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Varanus nesterovi BÖHME, EHRLICH, MILTO, ORLOV & SCHOLZ, 2015

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Higher TaxaVaranidae, Platynota, Varanoidea, Anguimorpha, Sauria, Squamata (lizards)
Common NamesE: Nesterov’s desert monitor
G: Nesterovs Wüstenwaran 
SynonymVaranus nesterovi BÖHME, EHRLICH, MILTO, ORLOV & SCHOLZ 2015
Varanus griseus — TUCK 1971: 60 (part.) (not of DAUDIN 1803)
Varanus griseus caspius — MERTENS 1973: 234 (part.) (not EICHWALD 1823)
Varanus griseus caspius — FATHINIA et al. 2009: pl. 6f (part.)
Varanus (Psammosaurus) nesterovi — BUCKLITSCH et al. 2016: 50 
DistributionIraq - Iran border area

Type locality: “Biare,” currently Byara Village, Muhafazat as Sulaymaniyah, Iraq (35°13’50’’ N 46°07’15’’ E), 1086 m elevation.  
Reproductionoviparous (manual imputation, fide Zimin et al. 2022) 
TypesHolotype: ZISP 23300, collected by P. V. Nesterov, on 8 June 1914 (Figs. 3, 9, and 10). Paratypes. ZISP 11752.1 and 11752.2, Abu-naft River near Nawtkhana Village, DiyalaGMandali, Iraq (approx. 34°06’26.9’’ N 45°32’58.4’’ E), collected by P. V. Nesterov, on 19 April 1914. USNM 160302, 35 km E of Gachsaran, Khuzistan Province, Iran (30°12’ N 50°47’ E), western foothills of Zagros Mts., collected by R. G. Tuck, on 11 February 1964. 
DiagnosisDiagnosis: A big-growing representative of the Psammosaurus section of Varanus (total length up to 120 cm) which is readily distinguished from V. griseus (in parentheses the conditions in V. griseus ssp.) by (1) its broader and shorter head with a convex profile (vs. straight or anteriorly concave head profile); (2) nostril roundish to vertically oval, not just in front of eye (Figs. 1, 7, and 10) (vs. nostril shaped as an oblique slit narrowing anteriorly and situated closer to the eye); (3) neck scalation of strongly enlarged, spine-like scales, strongest on the sides of the neck, which may even form recurved spines (Figs. 1, 2, and 7) (vs. moderately to weakly enlarged tubercles in the same region); (4) dorsal side uniformly sand-colored, without well visible dark crossbands, with only rudimentary and indis- tinct traces of a dark pattern at best (Figs. 5 and 6) (vs. normally with distinct dark crossbands and/or lighter flecks on a darker ground) and (5) tail laterally compressed with a distinct dorsal keel for nearly the entire tail length, and indistinct crossbands only in the proximal half of tail, the remain- ing tail being uniformly yellowish (Figs. 5, 6, 8, and 11) (vs. a tail being round in cross section with distinct crossbanding throughout tail length in V. g. griseus, with the tendency of tail ring fusion towards a blackish distal part of tail; or a slightly compressed tail in the distalmost part only which is uniformly yellowish and patternless in V. g. caspius and in V. g. koniecznyi).
CommentDistribution: see map in BÖHME et al. 2015: 48. 
EtymologyNamed after its first discoverer, Petr Vladimirovich Nesterov (1883 – 1941, Fig. 15) who had recognized already its specific distinctness and even had coined already a name for it — unfortunately never published due to the political chaos between the outbreak of World War I and World War II which affected his life severely and lastly even led to his tragic death in an Estonian NKVD prison (Adler, 2012). For biographical data see Doronin 2022.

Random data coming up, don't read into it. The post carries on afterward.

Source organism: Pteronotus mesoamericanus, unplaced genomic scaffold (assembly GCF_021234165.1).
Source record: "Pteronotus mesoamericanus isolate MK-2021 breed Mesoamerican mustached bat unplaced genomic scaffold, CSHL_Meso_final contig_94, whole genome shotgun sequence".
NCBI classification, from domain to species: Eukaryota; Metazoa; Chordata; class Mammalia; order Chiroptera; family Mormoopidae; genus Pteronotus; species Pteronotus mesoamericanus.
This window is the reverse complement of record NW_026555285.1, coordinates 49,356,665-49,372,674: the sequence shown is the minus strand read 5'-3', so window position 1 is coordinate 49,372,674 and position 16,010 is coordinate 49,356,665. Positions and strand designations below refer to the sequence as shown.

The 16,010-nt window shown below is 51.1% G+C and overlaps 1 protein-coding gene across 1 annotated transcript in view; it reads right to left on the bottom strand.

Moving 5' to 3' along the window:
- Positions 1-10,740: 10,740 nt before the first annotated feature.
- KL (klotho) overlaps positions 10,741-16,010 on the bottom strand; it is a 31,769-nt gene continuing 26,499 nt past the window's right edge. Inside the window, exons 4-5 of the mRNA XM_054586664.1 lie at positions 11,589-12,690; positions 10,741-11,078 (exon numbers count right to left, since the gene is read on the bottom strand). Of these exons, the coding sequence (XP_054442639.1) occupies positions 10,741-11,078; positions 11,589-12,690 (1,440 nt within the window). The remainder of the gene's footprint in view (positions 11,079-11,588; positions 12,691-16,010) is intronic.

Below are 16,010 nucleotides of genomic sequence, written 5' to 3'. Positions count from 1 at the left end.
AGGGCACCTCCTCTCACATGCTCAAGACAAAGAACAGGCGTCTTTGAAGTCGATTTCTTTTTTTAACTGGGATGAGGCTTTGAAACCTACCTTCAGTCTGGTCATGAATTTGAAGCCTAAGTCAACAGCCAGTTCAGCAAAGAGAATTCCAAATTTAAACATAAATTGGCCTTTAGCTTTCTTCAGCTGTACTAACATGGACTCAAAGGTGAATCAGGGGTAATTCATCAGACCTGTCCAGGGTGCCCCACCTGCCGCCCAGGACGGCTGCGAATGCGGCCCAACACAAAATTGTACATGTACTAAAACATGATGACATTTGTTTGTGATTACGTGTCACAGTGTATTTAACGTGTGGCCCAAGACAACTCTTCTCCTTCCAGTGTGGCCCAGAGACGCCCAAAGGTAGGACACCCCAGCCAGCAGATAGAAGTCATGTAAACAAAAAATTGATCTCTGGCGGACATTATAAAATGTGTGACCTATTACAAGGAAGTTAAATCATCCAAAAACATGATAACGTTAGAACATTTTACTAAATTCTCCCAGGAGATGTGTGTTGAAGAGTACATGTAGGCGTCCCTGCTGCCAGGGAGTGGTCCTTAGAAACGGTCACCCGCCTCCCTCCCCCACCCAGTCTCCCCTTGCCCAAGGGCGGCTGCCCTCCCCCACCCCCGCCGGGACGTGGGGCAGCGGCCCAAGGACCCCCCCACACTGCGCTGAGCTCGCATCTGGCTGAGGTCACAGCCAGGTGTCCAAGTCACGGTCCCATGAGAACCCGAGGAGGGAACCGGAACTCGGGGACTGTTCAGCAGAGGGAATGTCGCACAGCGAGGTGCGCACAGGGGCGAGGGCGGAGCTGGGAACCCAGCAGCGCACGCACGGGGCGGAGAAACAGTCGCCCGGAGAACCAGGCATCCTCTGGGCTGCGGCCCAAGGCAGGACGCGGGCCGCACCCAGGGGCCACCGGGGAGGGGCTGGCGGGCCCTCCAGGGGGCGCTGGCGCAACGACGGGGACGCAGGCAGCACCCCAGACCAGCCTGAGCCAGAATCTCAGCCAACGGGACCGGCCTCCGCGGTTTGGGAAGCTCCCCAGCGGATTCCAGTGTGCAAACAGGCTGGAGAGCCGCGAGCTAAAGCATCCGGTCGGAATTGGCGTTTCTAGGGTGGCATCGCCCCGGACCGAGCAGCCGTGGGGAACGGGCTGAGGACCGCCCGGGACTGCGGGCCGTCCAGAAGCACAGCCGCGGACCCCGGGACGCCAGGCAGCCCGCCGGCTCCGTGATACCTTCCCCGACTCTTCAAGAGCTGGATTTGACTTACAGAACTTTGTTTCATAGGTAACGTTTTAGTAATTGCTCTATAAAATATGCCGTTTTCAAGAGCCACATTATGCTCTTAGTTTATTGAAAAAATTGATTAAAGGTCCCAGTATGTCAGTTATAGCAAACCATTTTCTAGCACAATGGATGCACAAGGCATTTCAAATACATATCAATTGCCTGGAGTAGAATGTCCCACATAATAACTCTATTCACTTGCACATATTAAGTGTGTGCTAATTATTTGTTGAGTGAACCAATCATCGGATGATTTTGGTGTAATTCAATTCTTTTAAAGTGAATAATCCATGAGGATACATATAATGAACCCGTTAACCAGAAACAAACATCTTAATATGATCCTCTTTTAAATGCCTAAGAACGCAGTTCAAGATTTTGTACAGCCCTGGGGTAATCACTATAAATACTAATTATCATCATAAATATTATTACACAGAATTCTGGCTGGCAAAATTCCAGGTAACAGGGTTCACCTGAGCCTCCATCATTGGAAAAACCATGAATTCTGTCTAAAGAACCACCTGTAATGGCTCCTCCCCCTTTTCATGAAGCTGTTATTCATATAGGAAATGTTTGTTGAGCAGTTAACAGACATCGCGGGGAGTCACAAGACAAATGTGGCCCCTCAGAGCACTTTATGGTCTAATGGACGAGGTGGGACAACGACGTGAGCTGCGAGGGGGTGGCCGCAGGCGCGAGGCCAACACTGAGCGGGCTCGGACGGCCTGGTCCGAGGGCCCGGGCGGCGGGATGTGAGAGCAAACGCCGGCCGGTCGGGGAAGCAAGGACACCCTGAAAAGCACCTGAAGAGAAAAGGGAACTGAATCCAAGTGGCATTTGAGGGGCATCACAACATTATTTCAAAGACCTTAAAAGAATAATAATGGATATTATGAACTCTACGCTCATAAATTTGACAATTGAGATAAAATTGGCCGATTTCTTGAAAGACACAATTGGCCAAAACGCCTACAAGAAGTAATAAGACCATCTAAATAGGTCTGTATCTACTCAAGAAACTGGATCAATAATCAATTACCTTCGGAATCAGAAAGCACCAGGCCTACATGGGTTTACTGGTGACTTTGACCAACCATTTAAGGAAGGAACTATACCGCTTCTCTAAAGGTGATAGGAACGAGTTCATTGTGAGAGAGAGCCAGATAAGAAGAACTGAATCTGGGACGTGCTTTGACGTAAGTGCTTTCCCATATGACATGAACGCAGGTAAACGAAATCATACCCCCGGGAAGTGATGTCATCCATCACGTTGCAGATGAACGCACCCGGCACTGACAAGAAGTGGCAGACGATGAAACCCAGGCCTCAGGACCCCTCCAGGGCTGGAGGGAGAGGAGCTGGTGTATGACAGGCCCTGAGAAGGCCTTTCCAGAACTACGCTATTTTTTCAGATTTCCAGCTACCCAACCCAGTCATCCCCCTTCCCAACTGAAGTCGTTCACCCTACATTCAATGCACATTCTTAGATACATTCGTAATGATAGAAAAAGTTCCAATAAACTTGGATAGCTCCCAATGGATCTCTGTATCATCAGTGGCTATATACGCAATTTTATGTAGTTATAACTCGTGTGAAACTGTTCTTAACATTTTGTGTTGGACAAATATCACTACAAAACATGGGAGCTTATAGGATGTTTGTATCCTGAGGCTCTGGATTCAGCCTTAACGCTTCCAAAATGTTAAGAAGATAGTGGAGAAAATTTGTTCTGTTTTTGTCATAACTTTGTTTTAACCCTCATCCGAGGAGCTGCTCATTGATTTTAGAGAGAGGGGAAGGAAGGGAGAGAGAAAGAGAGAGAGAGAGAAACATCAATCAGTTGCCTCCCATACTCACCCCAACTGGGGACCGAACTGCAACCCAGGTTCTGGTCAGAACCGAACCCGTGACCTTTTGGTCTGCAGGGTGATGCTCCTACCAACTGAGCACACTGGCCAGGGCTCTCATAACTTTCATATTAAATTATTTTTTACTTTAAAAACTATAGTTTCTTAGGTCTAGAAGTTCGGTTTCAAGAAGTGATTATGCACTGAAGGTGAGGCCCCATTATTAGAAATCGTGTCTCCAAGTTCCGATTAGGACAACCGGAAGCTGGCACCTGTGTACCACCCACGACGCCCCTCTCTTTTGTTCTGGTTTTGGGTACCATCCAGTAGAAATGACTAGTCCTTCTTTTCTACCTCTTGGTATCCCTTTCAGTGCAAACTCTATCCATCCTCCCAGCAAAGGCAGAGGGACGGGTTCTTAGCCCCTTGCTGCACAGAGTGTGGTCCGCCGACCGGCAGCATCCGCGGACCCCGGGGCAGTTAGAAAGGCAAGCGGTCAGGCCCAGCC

• Adler, K. (ed.) 2012. Contributions to the history of herpetology, Vol 3. SSAR Contributions to Herpetology
  • BARABANOV, ANDREI & KONSTANTIN MILTO 2017. An annotated type catalogue of the anguid, dibamid, scincid and varanid lizards in the Department of Herpetology, Zoological Institute, Russian Academy of Sciences, St. Petersburg, Russia (Reptilia: Sauria: Anguidae, Dibamidae, Scincidae and Varanida Zootaxa 4244 (1): 065–078 - get paper here
  • BÖHME, W. 2017. Wiederfund von Nesterovs Wüstenwaran, Varanus nesterovi Böhme, Ehrlich, Milto, Orlov & Scholz, 2014 (Squamata: Varanidae) im Irak. Sauria 39 (3): 57-62 - get paper here
  • Böhme, Wolfgang; Klaus Ehrlich, Konstantin Milto, Nikolay Orlov, Sebastian Scholz 2015. A New Species of Desert Monitor Lizard (Varanidae: Varanus: Psammosaurus) from the Western Zagros Region (Iraq, Iran). Russ. J. Herpetol. 22 (1): 41-52 - get paper here
  • Doronin I. V. 2022. New data on some Russian herpetologists. Communication 4. [in Russian] Current Studies in Herpetology 22 (1-2): 52 - get paper here
  • Kamali, Kamran 2020. A Field Guide to the Reptiles and Amphibians of Iran. Edition Chimaira, Frankfurt am Main, Germany ( 574 pp.
  • Kwet, Axel 2015. Im wilden Kurdistan – ein spektakulärer Großwaran aus dem Zagros-Gebirge. Terraria-Elaphe 2015 (4): 52-53 - get paper here
  • Mertens R. 1973. Zur Kenntnis des iranischen Wüstenwarans, Varanus griseus. Bonner Zoologische Beiträge 24, 233 – 236 - get paper here
  • Tuck, R.G., Jr. 1971. Amphibians and reptiles from Iran in the United States National Museum Collection. Bull. Maryland Herp. Soc. 7(3): 48-86. - get paper here
  • Zimin, A., Zimin, S. V., Shine, R., Avila, L., Bauer, A., Böhm, M., Brown, R., Barki, G., de Oliveira Caetano, G. H., Castro Herrera, F., Chapple, D. G., Chirio, L., Colli, G. R., Doan, T. M., Glaw, F., Grismer, L. L., Itescu, Y., Kraus, F., LeBreton 2022. A global analysis of viviparity in squamates highlights its prevalence in cold climates. Global Ecology and Biogeography, 00, 1–16 - get paper here
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